http://blog.acton.org/archives/57082-is-fair-trade-coffee-curing-poverty.html

Regulation Against Child Labour

"Another significant problem with the fair trade movement is the regulation against child labor. This rule may ultimately hurt children. According to Hester, the school year in Honduras is built around the coffee picking season. Families pick coffee together all contributing to the family’s income. Children are not allowed to work under fair trade rules, so if adults own a fair trade farm, their children will look for work down the road at another non fair trade coffee farm. Thus, they will no longer with their parents or older siblings, but will be working on their own. In effect, child labor is not eliminated it is simply displaced."

The regulation against child labour seems to have been made with good intentions, yet the outcome is much different than what was intended. Families are separated, they lose money and child labour continues. This regulation not only separates families, but it also makes the families lose money as they are not working as effectively without their children. As a result, they lose money and this makes it difficult for the farmers to provide for their families.

http://blog.acton.org/archives/57082-is-fair-trade-coffee-curing-poverty.html

Wages

There are several different currencies around the world, yet fair trade sets the wages at one price. The standards of living differ by each country, and by setting only one specific wage for all countries may not fulfill the needs of all the farmers in the different countries. The wages may too low for a family to survive, which defeats the purpose of fair trade altogether.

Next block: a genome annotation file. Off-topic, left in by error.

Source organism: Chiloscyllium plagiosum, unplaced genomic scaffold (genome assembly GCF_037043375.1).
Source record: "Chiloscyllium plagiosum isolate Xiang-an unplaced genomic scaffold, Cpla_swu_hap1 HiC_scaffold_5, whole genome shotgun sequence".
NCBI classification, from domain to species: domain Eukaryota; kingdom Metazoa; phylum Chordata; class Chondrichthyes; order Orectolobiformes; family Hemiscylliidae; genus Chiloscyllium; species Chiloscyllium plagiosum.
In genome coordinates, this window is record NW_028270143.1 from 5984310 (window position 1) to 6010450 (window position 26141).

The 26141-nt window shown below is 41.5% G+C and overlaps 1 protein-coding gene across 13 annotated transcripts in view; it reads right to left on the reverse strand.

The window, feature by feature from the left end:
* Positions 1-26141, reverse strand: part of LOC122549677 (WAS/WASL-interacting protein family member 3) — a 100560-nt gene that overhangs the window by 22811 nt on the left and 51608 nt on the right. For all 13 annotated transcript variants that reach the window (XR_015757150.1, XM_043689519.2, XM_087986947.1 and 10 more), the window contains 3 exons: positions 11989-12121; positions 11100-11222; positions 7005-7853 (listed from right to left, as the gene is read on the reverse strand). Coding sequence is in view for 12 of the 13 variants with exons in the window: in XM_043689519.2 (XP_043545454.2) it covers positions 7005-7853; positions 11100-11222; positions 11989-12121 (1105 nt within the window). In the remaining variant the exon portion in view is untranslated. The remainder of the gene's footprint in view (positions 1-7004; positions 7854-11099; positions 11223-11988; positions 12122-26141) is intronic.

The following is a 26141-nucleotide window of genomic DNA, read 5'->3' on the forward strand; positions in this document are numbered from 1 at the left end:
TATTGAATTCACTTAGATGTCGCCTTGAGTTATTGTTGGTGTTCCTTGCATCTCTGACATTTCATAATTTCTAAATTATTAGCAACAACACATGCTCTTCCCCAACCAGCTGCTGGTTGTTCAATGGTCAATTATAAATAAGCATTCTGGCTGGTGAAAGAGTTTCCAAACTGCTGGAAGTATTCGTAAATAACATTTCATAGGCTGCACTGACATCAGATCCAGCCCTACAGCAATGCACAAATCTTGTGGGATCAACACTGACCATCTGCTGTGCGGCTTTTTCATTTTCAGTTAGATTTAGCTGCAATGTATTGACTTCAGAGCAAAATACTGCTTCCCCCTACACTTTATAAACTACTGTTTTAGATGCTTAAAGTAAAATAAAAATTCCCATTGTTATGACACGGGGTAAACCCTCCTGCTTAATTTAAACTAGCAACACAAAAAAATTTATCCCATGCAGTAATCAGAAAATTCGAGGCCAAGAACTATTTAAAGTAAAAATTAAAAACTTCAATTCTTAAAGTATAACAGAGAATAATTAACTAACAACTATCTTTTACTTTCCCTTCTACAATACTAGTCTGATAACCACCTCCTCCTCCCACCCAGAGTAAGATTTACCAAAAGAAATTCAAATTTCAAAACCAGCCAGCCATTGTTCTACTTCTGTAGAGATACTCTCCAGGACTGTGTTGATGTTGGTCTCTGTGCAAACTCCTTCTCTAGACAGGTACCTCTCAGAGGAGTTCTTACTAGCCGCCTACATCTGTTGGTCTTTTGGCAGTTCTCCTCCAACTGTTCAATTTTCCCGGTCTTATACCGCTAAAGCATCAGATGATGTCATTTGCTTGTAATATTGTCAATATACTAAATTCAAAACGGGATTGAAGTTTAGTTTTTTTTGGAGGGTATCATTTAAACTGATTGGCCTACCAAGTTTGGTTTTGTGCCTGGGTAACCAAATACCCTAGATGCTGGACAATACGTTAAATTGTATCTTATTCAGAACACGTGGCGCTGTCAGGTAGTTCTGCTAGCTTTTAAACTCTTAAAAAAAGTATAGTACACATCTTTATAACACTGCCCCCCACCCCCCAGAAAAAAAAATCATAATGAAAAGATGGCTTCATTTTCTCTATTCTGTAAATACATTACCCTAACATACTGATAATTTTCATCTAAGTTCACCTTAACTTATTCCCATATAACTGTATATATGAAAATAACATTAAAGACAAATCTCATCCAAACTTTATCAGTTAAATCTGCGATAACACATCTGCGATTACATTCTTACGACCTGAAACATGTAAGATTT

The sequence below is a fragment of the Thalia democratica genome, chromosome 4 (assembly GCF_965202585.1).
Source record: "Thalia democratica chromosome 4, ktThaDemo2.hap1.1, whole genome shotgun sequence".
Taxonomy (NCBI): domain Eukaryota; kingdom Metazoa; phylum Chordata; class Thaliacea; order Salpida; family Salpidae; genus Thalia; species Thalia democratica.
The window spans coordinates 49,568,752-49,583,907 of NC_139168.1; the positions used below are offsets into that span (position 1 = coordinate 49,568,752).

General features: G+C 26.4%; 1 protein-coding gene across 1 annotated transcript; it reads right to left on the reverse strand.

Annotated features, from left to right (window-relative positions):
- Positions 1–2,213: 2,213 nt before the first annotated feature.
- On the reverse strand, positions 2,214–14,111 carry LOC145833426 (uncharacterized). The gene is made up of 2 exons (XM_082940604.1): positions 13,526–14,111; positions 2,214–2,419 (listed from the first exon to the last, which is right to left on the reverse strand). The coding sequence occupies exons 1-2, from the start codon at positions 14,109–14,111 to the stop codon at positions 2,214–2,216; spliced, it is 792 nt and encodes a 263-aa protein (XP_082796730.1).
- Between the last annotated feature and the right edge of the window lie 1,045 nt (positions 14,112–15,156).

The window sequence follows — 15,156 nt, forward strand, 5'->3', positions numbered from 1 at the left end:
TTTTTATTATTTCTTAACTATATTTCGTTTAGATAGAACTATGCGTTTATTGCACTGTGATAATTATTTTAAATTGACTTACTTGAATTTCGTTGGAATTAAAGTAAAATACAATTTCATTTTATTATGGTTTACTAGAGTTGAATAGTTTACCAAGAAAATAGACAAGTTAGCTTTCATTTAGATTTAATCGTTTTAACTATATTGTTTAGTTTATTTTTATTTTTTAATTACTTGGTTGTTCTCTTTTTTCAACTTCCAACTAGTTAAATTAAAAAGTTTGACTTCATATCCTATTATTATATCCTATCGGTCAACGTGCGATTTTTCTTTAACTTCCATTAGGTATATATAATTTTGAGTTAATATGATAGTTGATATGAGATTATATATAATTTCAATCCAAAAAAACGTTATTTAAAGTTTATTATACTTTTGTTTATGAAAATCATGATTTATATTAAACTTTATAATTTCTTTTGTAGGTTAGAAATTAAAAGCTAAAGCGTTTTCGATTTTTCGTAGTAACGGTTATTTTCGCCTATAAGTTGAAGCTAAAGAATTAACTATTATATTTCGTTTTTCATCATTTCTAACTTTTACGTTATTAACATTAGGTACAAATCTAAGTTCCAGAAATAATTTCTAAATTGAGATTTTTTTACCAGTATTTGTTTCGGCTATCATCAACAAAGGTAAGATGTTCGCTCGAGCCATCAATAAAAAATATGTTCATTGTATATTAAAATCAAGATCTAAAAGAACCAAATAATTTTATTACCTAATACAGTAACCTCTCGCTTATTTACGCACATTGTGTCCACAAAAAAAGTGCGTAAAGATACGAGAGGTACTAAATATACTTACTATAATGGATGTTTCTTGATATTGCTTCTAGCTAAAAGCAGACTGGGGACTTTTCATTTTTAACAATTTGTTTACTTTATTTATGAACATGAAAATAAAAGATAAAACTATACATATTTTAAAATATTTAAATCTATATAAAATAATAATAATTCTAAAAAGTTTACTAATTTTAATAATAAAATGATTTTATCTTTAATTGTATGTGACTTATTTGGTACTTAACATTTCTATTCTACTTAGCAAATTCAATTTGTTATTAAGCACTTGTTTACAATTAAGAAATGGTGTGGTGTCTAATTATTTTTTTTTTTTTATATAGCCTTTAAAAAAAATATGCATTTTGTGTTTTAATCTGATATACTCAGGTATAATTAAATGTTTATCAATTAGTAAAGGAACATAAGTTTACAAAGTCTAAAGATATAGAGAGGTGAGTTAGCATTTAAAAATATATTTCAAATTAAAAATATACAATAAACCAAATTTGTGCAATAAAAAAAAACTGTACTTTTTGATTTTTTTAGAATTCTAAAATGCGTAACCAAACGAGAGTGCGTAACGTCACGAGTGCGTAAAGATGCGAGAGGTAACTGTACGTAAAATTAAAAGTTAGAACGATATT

Possible Solutions

Setting an Appropriate Wage

Instead of having one fixed price for all countries, there should be different wages for all of the different countries depending on what a livable wage is considered to be. This would ensure that the farmers are receiving an appropriate amount of money for their hard work in order to care for themselves and their families. In addition to having different wages, the wages should be set at a reasonable limit so that the farmers would have a considerable amount of motivation to harvest and sell high quality crops.

Schooling For Children

Children play a large role in helping their families to harvest the coffee crops, but the regulation against child labour causes problems with this. Schools are built and children are attending, which is a great accomplishment, but the times that the schools run cut into the harvest periods of coffee. Perhaps if the scheduling of the schools was rearranged so that the children could still attend school, but also help their families out as well, then families would be better off. There could also be a limit on how long children should be working in order to still retain a policy. This would ensure that the children would not have to work elsewhere in order to help their families earn money. They would still be able to live with their families and attend school at the same time.

Conclusion

Coffee producers in several third world countries are often not paid enough for their work which makes it hard for them to survive and provide for their families. Fair trade was created to solve this problem, yet their are problems with fair trade itself. Although there are several issues with coffee production that need to be resolved, there are also methods that are currently trying to bring fairness and equality to this business. Brainstorming ideas and different solutions is the best way to resolve the issues with coffee production and help out the coffee producers in third world countries.